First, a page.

(b) C.H. is a 15 year old male who has been in the DCFS system for less than six months. During that period of time he has had five different placements. As of the date of the original complaint, C.H. had been in a temporary shelter for four months. C.H. was removed from his mother's home after he had a confrontation with her boyfriend. Despite the obvious family tensions, as of the date of his interview with counsel in preparation for filing this lawsuit, C.H. and his mother had received no joint counselling or other support from DCFS seeking safely to reunite the family, and C.H. had not, to the best of his recollection, seen his caseworker for a month.
(c) J.E. is a 13 year old male who has been in the custody of DCFS as long as he can remember. J.E. wants to be reunited with his grandmother or his biological mother, who has told him she wants him back, but he has no recollection of any joint counselling with his mother during the years that he has been in DCFS' custody. J.E. has not had any counseling from DCFS at all for the last several months. Instead, he was warehoused for the three months prior to the filing of this lawsuit at the Henry Horner Children's Center ("Henry Horner"), an overcrowded, understaffed mental health facility which controls his behavior by administering strong doses of psychotropic mediation sic. J.E. constantly fears for his physical safety at Henry Horner, where assaults are a frequent occurrence. He has had numerous caseworkers during his time with DCFS and he rarely sees his current caseworker. J.E. has been placed in a series of foster and institutional placements and removed from the one foster family with whom he was able to form a bond. During the time J.E. has been in the custody of DCFS he has threatened suicide.
(d) C.Z. is a 17 year old female honor student who was placed in DCFS' custody approximately one year ago because she alleged she was sexually abused by her stepfather. During her year with DCFS, C.Z. has been in seven different placements. C.Z. has received no meaningful help from DCFS in her efforts to cope with the events giving rise to her allegations of abuse by her stepfather or the deterioration of her relationship with her mother. On information and belief, solely because DCFS had no appropriate placement for her, on two separate occasions C.Z. remained in a locked ward at Henry Horner long after the specific recommendations of mental health officials that she was ready for discharge. Prior to contact with counsel in preparation for filing this lawsuit, C.Z. had not seen her caseworker for two months. On one occasion, C.Z. slit her wrists in order to get the attention of the DCFS worker then in charge of her case.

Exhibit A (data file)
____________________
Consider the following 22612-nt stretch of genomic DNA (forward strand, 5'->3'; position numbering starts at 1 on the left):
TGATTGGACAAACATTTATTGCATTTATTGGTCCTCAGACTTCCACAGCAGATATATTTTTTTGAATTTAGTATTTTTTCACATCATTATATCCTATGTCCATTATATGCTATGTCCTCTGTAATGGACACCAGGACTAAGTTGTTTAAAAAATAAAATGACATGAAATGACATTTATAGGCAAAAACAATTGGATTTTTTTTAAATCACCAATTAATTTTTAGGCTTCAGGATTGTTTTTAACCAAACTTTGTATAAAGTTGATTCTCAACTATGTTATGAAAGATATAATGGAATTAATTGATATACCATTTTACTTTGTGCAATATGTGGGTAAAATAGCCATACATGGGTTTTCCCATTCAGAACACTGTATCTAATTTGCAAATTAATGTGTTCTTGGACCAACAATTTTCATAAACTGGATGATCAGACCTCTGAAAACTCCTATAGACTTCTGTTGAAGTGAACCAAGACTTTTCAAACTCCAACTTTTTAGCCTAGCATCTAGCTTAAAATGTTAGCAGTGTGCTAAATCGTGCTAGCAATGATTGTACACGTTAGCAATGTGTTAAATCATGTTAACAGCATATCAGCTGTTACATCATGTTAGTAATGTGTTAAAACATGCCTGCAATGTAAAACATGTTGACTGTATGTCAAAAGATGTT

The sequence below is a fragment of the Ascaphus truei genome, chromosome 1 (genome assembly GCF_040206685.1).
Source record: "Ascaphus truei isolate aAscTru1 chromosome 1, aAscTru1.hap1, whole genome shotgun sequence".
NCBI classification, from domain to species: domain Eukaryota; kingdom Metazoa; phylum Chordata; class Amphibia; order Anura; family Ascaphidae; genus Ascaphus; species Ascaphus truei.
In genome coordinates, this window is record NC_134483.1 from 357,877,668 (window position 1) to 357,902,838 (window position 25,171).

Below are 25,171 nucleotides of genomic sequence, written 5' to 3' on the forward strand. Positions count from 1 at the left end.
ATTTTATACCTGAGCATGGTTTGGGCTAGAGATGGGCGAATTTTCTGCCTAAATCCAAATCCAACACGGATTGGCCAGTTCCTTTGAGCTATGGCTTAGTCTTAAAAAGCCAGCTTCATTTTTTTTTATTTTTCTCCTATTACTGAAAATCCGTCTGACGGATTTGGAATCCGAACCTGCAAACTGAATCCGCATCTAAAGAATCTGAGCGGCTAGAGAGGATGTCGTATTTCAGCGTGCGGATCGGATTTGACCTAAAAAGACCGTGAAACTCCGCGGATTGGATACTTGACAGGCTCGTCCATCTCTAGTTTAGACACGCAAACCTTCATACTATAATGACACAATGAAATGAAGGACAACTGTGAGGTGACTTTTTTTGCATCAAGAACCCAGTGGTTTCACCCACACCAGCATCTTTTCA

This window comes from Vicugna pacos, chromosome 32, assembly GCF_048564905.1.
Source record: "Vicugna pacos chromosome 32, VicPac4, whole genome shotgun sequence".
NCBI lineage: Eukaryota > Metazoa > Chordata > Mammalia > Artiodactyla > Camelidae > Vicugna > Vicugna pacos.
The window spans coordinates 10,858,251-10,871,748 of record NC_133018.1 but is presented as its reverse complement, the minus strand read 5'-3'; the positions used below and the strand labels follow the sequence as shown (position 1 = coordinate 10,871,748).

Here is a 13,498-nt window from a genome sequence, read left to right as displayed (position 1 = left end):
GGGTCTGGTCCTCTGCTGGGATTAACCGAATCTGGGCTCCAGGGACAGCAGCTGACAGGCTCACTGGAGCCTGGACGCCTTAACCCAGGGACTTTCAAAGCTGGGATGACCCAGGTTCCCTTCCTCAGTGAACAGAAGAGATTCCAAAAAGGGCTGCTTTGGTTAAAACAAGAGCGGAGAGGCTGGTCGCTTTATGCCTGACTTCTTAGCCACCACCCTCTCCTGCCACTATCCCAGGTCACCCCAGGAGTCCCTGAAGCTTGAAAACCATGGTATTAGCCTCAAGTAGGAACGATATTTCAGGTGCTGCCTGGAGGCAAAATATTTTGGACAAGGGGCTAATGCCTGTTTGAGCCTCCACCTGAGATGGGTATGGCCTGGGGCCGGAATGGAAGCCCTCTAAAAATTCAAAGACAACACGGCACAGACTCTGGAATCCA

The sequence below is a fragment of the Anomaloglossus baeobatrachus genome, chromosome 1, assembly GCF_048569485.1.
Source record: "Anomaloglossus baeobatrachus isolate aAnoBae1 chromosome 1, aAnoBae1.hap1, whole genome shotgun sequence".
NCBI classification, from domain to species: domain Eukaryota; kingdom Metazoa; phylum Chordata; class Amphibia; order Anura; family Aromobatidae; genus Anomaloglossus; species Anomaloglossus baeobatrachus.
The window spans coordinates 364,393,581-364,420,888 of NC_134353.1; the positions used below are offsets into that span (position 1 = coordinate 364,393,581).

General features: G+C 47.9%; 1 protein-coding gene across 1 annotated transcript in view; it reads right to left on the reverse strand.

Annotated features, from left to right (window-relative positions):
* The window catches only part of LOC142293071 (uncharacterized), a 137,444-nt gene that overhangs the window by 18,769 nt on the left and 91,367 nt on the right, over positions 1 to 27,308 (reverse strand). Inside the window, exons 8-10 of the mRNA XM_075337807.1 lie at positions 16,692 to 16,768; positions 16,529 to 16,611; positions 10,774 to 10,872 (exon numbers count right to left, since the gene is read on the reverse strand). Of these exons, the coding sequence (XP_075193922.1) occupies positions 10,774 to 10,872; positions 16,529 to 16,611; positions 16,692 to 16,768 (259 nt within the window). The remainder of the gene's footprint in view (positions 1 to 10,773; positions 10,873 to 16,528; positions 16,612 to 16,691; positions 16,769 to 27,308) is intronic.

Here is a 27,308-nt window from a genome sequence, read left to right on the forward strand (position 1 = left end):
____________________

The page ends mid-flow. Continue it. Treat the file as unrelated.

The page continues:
(e) E.G. and O.G. have been in DCFS's custody since October 9, 1987. DCFS has been involved with their family since October 1986 when O.G. severed his palate with a stick and hospital personnel called the case to DCFS's attention. Subsequent investigation revealed that E.G. and O.G., along with their siblings, A.G., P.G., S.G., and C.G., were kept by their parents locked in a feces and urine infested bedroom, that they were undernourished, that their medical needs were ignored, and that they were otherwise neglected. Between October 1986 and October 1987 DCFS' only effort to provide services to the G. family consisted of sending a homemaker to clean the apartment. The homemaker stopped visiting after being threatened by E.G.'s and O.G.'s heroin addict father. At the time of their removal from their home, E.G. was 3 and O.G. was 6. In the year since they were removed from their home, E.G. and O.G. have been in a total of 8 different placements. In one of the placements, E.G. and O.G. were inadequately fed and clothed. They were removed from another placement because they were both "hit" by the foster mother. In a third placement O.G. was sexually abused. Notwithstanding that he was initially removed from his parents home because of the neglect which caused his severed palate, plaintiffs are informed and believe that E.G. has never received any speech therapy to help him cope with his physical handicap and he has never been evaluated for reconstructive surgery. As of October 28, 1988 DCFS had not made any arrangements to provide O.G. with counselling in order to help him deal with his sexual abuse and, in response to the current foster parents' inquiry on the subject, the DCFS caseworker had threatened to remove E.G. and O.G. from the new foster home if the foster parent continued to "cause trouble" by insisting on such critical services.
(f) S.G., C.G., P.G. and A.G. are the brothers and sisters of E.G. and O.G. They range in age from one year to nine years. All of them have been placed together with the O'C. family, a different foster placement from E.G. and O.G. The separated children have not received scheduled monthly visits and, despite repeated requests from the O'C.s, DCFS has flatly refused to even schedule sibling visits on a weekly basis. Several of the G children have special needs. P.G., for example, was a premature baby who continues to suffer from a weak heart